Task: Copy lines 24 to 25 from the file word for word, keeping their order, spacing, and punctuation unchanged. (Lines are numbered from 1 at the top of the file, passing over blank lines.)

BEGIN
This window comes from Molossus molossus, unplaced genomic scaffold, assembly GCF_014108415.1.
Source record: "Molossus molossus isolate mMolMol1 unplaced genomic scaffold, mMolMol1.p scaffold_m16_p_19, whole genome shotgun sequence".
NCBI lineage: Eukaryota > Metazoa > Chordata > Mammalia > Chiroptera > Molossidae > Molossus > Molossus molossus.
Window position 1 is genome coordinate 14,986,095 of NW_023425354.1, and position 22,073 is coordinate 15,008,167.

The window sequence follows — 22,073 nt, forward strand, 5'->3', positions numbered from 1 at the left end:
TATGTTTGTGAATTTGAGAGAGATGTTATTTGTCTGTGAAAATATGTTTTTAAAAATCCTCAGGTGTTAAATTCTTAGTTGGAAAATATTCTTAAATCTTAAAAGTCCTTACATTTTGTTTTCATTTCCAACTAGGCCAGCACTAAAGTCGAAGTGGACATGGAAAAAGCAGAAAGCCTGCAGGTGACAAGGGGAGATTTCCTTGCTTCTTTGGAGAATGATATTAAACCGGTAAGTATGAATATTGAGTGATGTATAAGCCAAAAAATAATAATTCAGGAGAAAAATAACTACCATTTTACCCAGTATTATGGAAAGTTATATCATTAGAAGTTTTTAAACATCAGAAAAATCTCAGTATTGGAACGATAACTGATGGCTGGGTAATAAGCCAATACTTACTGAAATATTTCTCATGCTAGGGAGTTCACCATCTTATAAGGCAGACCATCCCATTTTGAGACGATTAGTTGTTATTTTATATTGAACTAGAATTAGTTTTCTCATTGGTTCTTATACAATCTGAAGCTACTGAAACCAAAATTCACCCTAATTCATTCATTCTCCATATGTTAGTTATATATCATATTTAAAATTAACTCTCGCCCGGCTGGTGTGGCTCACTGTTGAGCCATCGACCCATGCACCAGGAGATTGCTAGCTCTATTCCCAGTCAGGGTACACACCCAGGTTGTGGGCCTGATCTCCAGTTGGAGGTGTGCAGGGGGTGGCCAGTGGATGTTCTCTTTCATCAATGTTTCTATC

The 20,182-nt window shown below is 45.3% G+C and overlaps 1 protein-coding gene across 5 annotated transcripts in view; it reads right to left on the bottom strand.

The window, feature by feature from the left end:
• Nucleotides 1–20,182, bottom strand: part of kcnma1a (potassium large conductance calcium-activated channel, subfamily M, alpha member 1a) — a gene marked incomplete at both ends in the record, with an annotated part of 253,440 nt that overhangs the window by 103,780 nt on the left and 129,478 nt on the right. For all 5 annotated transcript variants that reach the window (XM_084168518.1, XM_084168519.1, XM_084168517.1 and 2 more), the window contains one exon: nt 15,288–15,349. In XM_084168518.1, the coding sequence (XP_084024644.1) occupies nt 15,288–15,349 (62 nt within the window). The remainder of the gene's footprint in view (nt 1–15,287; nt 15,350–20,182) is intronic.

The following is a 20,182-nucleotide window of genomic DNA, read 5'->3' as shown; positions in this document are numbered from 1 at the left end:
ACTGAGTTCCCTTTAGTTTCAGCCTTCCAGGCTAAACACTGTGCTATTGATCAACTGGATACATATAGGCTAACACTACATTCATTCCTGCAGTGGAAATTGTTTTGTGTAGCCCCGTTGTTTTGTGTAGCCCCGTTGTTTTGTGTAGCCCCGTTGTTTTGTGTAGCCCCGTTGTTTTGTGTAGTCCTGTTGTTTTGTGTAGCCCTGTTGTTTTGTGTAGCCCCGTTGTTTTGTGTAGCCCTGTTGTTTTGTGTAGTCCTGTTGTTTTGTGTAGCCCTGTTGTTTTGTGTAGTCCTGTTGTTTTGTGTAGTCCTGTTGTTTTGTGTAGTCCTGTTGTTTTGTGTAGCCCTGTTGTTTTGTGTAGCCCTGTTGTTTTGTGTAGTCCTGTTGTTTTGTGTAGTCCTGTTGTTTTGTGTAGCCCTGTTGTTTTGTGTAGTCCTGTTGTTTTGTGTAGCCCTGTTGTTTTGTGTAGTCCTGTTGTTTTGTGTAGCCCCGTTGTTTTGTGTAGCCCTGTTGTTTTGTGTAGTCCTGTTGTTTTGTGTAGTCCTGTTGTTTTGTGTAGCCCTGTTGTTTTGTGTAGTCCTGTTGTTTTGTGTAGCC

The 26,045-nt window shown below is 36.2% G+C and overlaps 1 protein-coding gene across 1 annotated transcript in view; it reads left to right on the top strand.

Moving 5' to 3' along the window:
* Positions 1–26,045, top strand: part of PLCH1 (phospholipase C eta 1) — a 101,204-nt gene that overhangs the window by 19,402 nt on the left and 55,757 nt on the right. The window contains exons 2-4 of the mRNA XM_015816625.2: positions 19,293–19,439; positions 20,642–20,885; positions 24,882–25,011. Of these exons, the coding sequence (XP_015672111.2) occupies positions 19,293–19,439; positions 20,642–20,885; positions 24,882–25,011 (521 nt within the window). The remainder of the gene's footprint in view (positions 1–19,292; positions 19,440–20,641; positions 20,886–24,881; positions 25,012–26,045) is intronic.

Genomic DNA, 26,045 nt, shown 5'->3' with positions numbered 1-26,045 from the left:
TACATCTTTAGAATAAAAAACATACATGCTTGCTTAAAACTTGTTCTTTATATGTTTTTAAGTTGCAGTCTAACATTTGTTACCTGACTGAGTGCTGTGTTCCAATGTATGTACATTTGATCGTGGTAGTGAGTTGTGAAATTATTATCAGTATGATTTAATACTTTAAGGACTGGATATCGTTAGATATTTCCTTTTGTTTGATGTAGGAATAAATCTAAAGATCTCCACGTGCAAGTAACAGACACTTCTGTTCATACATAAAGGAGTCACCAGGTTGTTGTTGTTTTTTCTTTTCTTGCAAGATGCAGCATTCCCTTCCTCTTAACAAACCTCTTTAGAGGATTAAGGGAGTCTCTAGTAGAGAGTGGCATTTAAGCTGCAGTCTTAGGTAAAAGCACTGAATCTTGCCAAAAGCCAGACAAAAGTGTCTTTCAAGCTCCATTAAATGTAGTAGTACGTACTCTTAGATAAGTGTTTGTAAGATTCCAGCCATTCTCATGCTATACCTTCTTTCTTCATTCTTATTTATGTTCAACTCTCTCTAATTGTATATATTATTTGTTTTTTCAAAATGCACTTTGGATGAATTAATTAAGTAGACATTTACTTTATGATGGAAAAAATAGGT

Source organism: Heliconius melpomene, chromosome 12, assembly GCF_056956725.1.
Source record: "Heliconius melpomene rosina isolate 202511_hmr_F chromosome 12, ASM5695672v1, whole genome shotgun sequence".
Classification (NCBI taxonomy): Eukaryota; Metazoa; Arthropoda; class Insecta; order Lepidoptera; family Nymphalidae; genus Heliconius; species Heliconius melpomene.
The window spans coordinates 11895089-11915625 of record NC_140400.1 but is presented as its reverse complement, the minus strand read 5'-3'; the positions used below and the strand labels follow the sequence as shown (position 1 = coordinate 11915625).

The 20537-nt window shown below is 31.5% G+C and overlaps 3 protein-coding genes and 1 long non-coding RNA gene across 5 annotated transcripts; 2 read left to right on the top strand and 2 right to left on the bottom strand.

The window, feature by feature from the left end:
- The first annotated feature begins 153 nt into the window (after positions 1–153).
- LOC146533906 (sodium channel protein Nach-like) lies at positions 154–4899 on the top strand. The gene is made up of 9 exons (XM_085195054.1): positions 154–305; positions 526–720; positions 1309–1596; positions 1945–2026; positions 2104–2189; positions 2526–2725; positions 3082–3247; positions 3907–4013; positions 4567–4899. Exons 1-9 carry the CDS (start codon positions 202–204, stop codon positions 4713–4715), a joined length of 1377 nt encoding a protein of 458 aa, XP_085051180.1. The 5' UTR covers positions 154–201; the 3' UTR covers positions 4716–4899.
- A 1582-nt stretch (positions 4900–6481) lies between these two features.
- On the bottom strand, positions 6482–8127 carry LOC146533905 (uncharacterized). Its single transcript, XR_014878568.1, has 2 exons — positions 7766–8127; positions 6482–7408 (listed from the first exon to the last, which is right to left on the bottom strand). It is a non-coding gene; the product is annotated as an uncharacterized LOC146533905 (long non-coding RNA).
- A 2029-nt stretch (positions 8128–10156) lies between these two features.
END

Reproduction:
- LOC146533906 (sodium channel protein Nach-like) lies at positions 154–4899 on the top strand. The gene is made up of 9 exons (XM_085195054.1): positions 154–305; positions 526–720; positions 1309–1596; positions 1945–2026; positions 2104–2189; positions 2526–2725; positions 3082–3247; positions 3907–4013; positions 4567–4899. Exons 1-9 carry the CDS (start codon positions 202–204, stop codon positions 4713–4715), a joined length of 1377 nt encoding a protein of 458 aa, XP_085051180.1. The 5' UTR covers positions 154–201; the 3' UTR covers positions 4716–4899.
- A 1582-nt stretch (positions 4900–6481) lies between these two features.